The diabetes epidemic: addressing diagnostic and therapeutic challenges

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Date: Mar. 2011
From: Therapy(Vol. 8, Issue 2)
Publisher: Future Medicine Ltd.
Document Type: Report
Length: 1,329 words
Lexile Measure: 1440L

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Author(s): Samy I McFarlane [[dagger]â ] 1 , Gul Bahtiyar 2

Diabetes mellitus (DM) has become the modern-time epidemic that continues to increase rapidly, affecting millions of people around the globe [1-â7] . In the USA, the number of adults who reported having been diagnosed with DM was 9.9% in the year 2009, adding to this figure the substantial number of cases of undiagnosed diabetes, this number approaches 14% of the population and is projected to be 33% by the year 2050 [8] . Worldwide, over 285 million people have diabetes, with projected increase to 366 million diabetics by the year 2030 [7] . Diabetes not only represents a public health problem with increased cardiovascular disease (CVD) morbidity and mortality, but also poses major economic challenges for healthcare systems around the globe. In the USA, for example, in 2007 diabetes-related costs amounted to US$253 billion, including direct medical cost and indirect costs such as absenteeism, loss of productivity and early mortality [7] .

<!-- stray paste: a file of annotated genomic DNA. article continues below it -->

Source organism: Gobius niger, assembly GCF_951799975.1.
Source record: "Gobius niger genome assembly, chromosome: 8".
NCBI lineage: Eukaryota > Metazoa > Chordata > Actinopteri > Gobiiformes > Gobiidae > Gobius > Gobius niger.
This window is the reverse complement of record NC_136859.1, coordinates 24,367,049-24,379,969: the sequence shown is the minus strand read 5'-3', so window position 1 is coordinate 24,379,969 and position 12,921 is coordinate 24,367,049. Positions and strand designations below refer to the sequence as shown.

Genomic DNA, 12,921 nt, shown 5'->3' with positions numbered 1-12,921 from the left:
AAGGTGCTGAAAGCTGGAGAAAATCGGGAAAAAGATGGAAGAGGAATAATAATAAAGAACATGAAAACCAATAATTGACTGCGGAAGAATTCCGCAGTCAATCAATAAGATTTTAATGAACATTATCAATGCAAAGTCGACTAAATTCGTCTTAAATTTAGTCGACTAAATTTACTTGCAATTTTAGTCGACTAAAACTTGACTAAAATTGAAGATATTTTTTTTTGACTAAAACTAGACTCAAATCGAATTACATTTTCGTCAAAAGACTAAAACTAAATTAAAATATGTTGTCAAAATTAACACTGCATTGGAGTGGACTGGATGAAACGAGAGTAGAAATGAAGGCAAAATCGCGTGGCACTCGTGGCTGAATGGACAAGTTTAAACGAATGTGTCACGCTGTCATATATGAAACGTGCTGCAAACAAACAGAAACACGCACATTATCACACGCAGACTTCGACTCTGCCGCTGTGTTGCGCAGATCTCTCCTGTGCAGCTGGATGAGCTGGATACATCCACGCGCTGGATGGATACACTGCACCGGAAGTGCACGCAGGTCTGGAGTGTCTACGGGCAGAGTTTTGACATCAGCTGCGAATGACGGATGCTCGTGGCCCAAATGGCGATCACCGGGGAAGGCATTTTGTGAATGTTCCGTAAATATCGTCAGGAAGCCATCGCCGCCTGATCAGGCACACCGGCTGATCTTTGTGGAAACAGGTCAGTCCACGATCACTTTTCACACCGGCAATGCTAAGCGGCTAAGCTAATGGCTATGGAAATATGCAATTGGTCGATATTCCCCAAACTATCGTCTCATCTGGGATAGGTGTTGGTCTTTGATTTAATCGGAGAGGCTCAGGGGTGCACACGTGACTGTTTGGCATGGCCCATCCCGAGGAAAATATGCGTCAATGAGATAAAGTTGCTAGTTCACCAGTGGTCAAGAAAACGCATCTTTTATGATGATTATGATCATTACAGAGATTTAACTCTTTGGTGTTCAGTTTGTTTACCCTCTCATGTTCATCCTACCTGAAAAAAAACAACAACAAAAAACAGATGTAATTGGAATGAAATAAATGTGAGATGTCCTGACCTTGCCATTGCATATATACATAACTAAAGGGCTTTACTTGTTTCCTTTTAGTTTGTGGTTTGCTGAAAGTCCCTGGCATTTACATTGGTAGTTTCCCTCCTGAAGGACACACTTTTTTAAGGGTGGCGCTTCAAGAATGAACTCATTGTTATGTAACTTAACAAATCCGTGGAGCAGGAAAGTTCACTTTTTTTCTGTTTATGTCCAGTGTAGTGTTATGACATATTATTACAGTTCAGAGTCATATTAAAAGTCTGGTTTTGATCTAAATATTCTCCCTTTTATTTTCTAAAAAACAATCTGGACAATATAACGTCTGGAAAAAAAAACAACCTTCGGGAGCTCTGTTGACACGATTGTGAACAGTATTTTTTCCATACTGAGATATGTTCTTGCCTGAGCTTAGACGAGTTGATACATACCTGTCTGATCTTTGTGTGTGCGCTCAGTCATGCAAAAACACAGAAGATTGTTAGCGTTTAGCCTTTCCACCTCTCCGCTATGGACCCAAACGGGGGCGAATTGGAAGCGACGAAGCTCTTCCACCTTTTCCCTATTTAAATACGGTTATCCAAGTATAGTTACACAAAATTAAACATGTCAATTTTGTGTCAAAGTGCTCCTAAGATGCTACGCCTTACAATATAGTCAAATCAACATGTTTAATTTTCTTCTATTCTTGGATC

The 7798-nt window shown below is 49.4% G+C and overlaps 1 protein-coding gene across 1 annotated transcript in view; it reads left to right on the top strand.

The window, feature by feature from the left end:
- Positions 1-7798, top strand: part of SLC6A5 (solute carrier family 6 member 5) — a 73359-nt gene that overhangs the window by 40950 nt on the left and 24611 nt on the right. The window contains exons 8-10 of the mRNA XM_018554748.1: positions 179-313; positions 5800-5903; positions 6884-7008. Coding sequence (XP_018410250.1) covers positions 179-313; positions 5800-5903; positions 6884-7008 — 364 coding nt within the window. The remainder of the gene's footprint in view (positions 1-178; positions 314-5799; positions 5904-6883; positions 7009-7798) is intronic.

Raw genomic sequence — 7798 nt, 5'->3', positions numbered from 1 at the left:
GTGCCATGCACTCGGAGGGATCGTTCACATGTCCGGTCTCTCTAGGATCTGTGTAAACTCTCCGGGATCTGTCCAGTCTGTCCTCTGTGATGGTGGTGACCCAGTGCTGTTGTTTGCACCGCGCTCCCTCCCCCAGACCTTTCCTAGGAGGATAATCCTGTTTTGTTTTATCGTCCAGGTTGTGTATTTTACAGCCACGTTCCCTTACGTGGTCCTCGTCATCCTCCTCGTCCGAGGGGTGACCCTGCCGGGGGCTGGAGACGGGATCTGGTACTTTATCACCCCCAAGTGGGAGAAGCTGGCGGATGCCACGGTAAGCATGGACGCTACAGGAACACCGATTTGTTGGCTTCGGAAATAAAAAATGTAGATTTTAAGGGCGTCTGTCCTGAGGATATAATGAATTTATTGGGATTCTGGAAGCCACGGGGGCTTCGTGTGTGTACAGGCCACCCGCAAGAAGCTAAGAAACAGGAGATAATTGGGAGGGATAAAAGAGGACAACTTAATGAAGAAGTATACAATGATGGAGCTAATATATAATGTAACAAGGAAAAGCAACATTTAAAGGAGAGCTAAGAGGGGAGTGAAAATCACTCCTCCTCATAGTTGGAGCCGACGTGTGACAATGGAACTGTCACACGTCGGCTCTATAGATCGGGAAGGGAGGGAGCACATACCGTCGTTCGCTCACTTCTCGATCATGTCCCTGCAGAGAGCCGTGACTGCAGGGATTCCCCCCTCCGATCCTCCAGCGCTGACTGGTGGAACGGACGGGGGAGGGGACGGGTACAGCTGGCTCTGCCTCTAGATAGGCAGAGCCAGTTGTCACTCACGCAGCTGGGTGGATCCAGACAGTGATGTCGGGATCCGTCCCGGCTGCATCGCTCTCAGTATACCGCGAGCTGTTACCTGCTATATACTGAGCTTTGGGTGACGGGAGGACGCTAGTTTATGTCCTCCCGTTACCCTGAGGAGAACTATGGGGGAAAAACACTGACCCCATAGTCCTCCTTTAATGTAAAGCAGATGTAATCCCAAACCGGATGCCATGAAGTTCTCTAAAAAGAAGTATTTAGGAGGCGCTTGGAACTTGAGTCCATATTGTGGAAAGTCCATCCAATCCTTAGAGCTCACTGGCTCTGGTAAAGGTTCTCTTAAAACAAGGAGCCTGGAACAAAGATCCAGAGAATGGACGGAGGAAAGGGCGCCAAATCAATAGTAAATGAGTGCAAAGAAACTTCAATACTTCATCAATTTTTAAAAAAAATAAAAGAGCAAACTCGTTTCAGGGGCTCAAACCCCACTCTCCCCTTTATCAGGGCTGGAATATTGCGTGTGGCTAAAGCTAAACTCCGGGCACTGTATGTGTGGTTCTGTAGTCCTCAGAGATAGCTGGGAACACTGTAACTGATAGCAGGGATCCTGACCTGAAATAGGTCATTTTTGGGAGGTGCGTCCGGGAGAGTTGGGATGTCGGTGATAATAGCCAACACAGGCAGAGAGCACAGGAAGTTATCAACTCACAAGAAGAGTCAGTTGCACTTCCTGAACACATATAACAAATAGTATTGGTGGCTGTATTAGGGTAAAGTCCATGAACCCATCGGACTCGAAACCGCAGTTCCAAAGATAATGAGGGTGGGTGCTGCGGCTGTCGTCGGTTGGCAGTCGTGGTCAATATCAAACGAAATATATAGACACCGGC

Healthcare providers are faced with major challenges in diagnosis and management of diabetes and its complications, particularly early recognition of chronic kidney disease, the main cause of end-stage renal disease and renal replacement therapy, and a major contributor to early mortality from CVD in the diabetic population [9-â11] .

In this themed issue of Therapy , we discuss selected 'âhot topics'â, addressing therapeutic and diagnostic challenges as well as opportunities for CVD risk reduction. These articles are written by scholars with particular expertise and insights in the field. In this issue, the Heinz Drexel group discuss in a comprehensive review the current evidence for combination lipid therapy in people with diabetes [12] . While statins are a well-established, lipid-lowering therapy for people with diabetes that is associated with CVD risk reduction as well as pleotropic effects above and beyond lipid lowering [13] , residual CVD risk remains unacceptably high in the diabetic population despite statin therapy [14] . Therefore, combination lipid-lowering therapy addressed in this issue by Drexel et al. appears to be a logical option in this high CVD risk...

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Gale Document Number: GALE|A252312108